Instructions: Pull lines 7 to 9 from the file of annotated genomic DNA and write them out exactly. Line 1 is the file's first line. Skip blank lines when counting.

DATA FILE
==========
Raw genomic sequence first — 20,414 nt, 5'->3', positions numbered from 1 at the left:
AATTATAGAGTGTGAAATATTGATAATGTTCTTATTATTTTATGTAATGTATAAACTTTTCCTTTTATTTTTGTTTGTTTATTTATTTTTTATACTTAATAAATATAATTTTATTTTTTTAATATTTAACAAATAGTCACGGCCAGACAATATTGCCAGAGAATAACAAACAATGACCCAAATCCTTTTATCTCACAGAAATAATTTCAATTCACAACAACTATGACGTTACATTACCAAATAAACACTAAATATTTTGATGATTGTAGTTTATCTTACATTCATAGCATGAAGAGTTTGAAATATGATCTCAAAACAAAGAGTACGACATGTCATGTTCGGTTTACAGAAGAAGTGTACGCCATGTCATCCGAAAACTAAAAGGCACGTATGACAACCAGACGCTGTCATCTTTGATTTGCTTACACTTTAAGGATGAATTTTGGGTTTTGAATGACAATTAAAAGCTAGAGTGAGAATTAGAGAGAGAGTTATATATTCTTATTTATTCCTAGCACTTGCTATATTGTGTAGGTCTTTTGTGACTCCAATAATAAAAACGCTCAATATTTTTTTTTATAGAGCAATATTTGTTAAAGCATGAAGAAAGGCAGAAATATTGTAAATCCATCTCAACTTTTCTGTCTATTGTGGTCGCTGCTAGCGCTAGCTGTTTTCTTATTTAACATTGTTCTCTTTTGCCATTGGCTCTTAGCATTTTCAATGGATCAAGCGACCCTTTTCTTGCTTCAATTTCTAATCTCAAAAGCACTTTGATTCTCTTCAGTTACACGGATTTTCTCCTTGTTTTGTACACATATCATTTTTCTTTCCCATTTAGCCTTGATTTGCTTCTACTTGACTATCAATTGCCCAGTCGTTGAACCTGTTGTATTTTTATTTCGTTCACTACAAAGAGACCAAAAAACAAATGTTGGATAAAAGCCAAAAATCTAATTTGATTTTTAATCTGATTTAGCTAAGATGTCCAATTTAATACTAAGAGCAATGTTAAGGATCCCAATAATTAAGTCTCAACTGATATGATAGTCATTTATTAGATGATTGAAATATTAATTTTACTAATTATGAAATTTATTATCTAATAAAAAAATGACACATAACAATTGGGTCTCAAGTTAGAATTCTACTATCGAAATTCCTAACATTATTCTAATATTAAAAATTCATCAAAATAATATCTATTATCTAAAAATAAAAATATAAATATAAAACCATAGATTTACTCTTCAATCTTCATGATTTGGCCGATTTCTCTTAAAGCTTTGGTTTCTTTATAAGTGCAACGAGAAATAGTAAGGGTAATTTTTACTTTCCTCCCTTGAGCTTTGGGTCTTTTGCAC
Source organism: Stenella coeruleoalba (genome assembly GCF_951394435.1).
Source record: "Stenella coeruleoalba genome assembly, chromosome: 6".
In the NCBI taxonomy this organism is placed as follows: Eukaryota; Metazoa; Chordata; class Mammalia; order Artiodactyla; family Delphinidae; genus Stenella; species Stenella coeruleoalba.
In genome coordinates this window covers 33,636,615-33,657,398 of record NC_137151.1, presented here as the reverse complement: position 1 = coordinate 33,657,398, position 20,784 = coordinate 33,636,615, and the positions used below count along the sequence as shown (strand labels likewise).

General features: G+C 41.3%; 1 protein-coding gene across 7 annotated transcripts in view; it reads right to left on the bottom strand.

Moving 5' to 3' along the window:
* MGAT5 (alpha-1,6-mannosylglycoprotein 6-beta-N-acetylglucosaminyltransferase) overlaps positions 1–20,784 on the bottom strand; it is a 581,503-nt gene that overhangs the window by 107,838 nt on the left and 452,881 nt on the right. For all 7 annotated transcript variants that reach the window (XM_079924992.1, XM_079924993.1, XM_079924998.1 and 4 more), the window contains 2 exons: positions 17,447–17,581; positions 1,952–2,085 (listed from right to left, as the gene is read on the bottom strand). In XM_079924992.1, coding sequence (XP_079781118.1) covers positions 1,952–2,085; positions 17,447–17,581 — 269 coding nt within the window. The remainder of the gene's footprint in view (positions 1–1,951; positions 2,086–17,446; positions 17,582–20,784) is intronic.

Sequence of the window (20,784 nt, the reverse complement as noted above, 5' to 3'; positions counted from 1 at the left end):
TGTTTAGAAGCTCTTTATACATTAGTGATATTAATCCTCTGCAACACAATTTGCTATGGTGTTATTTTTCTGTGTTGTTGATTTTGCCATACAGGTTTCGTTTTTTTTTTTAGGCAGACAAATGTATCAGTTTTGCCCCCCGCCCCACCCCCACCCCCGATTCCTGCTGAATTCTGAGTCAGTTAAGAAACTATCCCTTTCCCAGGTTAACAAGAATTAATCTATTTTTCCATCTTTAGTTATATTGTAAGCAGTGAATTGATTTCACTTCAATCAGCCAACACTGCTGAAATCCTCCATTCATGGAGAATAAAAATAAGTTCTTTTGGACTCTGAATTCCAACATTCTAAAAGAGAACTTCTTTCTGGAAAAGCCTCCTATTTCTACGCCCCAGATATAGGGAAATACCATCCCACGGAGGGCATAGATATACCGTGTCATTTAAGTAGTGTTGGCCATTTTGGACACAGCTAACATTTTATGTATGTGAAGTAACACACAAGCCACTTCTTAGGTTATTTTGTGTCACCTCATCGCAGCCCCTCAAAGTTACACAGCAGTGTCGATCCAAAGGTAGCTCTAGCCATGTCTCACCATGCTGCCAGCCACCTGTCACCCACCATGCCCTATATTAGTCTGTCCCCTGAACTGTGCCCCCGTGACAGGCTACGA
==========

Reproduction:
General features: G+C 41.3%; 1 protein-coding gene across 7 annotated transcripts in view; it reads right to left on the bottom strand.

Moving 5' to 3' along the window:
* MGAT5 (alpha-1,6-mannosylglycoprotein 6-beta-N-acetylglucosaminyltransferase) overlaps positions 1–20,784 on the bottom strand; it is a 581,503-nt gene that overhangs the window by 107,838 nt on the left and 452,881 nt on the right. For all 7 annotated transcript variants that reach the window (XM_079924992.1, XM_079924993.1, XM_079924998.1 and 4 more), the window contains 2 exons: positions 17,447–17,581; positions 1,952–2,085 (listed from right to left, as the gene is read on the bottom strand). In XM_079924992.1, coding sequence (XP_079781118.1) covers positions 1,952–2,085; positions 17,447–17,581 — 269 coding nt within the window. The remainder of the gene's footprint in view (positions 1–1,951; positions 2,086–17,446; positions 17,582–20,784) is intronic.